In early May, Google introduced a second mobile rankings update. According to some analysts, the impact on page rankings has been small, especially when compared to changes after the first mobile rankings update. However, every move by Google is keenly followed by marketers trying to establish an advantage over their competition, and at the very least the update itself is further proof that Google intends to reward mobile-friendly web design.
More than 50 percent of web queries are now made on mobile devices. This fact alone should be the impetus for business owners to re-configure their website. There are few businesses out there that can afford to neglect 50 percent of their target market and still expect to turn a profit. Keeping up with change is more important than ever, and the number of non-mobile-friendly websites still functioning this far into 2016 is quite surprising.
Does the recent update matter?
So how significant was the update? To the layman, the change appears negligible and hardly worth worrying about. On the other hand, to use an example from nature, a landslide can be triggered by a small pebble. As momentum builds, that same pebble becomes part of an unstoppable force that can literally move mountains. In other words, the Google mobile rankings update in organic search isn’t expected to be immediately noticed in a big way, but the long-term effect of the change can’t be ignored. Recent analysis by Stone Temple Consulting confirms this projection.
The mobile rankings update needs to be seen as part of the bigger picture. Google algorithms employ a vast array of analytical measures that determine page rankings, and the mobile rankings update is simply the most recent strategic manoeuvre. The analysis of top 10 ranked pages appears underwhelming on the surface, with positive and negative changes shared almost equally by both mobile-friendly and non-mobile-friendly URLs.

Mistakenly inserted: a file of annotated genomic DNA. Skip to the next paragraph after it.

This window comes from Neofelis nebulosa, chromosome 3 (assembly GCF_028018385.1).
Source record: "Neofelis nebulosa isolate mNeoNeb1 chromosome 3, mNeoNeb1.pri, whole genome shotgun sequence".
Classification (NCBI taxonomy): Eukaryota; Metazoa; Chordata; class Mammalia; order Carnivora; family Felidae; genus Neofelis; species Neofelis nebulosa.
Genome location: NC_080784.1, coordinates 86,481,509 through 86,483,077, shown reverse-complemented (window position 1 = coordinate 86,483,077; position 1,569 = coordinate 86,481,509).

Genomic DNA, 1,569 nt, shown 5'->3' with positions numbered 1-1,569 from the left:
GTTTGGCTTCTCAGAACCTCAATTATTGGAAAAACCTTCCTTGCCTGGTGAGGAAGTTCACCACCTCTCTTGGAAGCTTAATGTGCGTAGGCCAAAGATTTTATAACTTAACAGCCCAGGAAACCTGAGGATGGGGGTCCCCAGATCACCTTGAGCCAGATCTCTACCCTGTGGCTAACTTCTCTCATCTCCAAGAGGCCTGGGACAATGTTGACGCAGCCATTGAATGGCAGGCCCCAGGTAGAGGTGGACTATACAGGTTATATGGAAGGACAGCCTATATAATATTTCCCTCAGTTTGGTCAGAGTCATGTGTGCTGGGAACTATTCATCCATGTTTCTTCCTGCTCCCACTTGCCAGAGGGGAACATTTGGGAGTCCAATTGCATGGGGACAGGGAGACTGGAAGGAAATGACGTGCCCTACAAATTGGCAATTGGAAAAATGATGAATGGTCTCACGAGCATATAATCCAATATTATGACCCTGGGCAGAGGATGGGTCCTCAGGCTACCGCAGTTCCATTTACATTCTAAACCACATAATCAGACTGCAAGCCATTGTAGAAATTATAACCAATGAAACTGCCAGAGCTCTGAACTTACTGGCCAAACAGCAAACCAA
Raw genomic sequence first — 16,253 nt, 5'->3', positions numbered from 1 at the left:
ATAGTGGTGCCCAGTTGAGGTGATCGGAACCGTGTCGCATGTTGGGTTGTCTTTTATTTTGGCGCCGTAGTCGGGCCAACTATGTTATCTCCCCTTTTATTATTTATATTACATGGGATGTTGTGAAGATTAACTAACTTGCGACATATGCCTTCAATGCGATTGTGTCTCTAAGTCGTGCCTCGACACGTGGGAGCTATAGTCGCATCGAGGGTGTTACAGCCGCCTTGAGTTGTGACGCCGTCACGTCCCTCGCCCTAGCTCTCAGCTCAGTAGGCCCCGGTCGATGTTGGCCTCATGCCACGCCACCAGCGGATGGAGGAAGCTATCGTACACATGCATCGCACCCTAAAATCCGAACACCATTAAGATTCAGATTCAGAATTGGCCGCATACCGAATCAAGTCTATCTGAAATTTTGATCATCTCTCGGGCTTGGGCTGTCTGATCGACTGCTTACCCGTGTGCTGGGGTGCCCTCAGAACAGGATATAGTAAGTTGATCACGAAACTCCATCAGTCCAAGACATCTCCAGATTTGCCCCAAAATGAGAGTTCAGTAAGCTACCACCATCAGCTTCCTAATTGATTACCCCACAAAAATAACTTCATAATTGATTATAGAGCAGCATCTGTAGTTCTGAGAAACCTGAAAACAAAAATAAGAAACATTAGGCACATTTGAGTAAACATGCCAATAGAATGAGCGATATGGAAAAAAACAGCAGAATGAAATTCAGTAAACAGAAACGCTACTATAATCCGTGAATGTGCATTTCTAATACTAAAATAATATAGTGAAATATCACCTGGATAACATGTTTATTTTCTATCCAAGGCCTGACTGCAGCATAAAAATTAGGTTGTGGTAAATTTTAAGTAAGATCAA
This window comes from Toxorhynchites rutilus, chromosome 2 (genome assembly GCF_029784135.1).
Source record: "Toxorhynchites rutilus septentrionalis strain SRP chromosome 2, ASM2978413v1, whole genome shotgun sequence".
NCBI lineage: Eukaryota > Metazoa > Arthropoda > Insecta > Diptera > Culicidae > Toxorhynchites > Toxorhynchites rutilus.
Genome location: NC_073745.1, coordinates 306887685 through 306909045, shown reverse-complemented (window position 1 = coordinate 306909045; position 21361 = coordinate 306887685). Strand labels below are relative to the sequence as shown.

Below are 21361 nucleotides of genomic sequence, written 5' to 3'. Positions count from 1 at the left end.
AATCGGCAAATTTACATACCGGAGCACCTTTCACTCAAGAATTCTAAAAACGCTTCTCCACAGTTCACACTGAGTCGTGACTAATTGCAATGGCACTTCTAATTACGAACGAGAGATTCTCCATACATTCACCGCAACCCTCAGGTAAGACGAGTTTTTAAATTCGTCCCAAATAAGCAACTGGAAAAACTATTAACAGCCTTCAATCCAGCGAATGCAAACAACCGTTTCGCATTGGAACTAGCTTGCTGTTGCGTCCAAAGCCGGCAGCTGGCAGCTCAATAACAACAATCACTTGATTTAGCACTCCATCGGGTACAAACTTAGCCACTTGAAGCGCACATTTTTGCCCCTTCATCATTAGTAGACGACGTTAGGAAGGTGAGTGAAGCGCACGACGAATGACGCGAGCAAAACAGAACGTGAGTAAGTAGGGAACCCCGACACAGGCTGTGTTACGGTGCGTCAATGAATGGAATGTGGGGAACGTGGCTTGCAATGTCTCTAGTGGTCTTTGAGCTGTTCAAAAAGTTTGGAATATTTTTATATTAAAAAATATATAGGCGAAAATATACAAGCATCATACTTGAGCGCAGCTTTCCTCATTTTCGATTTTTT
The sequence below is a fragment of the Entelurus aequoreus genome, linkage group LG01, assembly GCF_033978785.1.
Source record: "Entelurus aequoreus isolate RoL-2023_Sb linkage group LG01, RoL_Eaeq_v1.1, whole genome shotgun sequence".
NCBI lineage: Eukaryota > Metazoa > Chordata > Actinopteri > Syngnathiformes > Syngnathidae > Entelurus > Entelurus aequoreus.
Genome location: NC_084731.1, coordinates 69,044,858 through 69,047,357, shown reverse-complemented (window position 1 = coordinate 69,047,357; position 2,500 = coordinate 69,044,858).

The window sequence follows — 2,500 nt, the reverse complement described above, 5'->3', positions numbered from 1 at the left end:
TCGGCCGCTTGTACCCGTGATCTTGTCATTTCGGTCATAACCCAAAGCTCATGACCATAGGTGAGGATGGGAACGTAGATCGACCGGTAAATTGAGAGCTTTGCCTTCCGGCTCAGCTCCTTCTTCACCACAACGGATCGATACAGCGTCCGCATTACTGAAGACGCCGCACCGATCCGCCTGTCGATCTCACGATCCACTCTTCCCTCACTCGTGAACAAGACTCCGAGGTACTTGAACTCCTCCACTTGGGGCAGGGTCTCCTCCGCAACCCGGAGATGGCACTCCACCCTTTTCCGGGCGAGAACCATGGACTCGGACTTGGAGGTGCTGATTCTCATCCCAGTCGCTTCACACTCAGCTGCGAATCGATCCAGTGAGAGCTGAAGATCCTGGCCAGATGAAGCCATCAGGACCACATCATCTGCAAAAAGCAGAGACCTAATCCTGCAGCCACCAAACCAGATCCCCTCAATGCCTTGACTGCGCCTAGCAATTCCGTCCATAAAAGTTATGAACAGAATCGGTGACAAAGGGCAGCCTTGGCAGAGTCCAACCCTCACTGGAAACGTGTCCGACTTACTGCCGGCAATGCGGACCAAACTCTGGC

The survey findings
In the survey, carried out after the recent update, more than 18,000 search queries were examined. The findings revealed only a 1% improvement in top 10 mobile-friendly URL rankings – from 74% to 75%.
This nominal change seems insignificant, but can also be compared to a second set of data examining the real movement of top 10 URLs. The pages were tracked in late April prior to the second mobile update, and again in late May a few weeks after the update. Here are the results.
- Non Mobile-friendly gain: 20.8% loss: 36.3%
- Mobile-friendly page gain: 22.6% loss: 32.1%
In this survey, mobile-friendly URLs performed slightly better. However, the findings also reveal a significant number of top 10 mobile-friendly URLs lost ranking in comparison to those that gained ranking. According to Eric Enge, from Stone Temple: “This tells us that other general ranking tweaks made by Google carried more weight during the same time period (for these 18,000+ queries) than the mobile friendly update.”
The first Google mobile-friendly update in April 2015 had a much greater impact on page rankings.
- Non mobile-friendly gain: 19.5% loss: 46.6%
- Mobile-friendly page gain: 30.1% loss: 25.4%
Keep updated or get left behind
Every Google mobile rankings update has an effect, though some updates appear less impressive than others. This can lead doubters to stall website development or become complacent when confronted with progressive trends. But, as they say, time waits for no man, and such tardiness can result in a website disappearing from view and languishing on the virtual scrap heap.
The alternative view taken is that the mobile rankings update is significant simply due to its existence, regardless of its immediate impact on browsing habits. Also, although Google algorithms can be retired if proven ineffective, they are often also tweaked and enhanced in a succession of strategic moves, and shouldn’t be ignored.
An example of this progressive approach is the commitment by Google to include page speed as a mobile ranking factor in future updates. Mobile browsing isn’t only a convenience; it’s also for people ‘on the go’ who have little time to wait for a page to load. In a world where immediacy matters, many users escape from a website if their patience is tested for more than a second or two.
Additional ranking factors are certain to be added to the mix in future mobile updates, and it’s only a matter of time before getting on-board the mobile-friendly juggernaut will become essential rather than optional.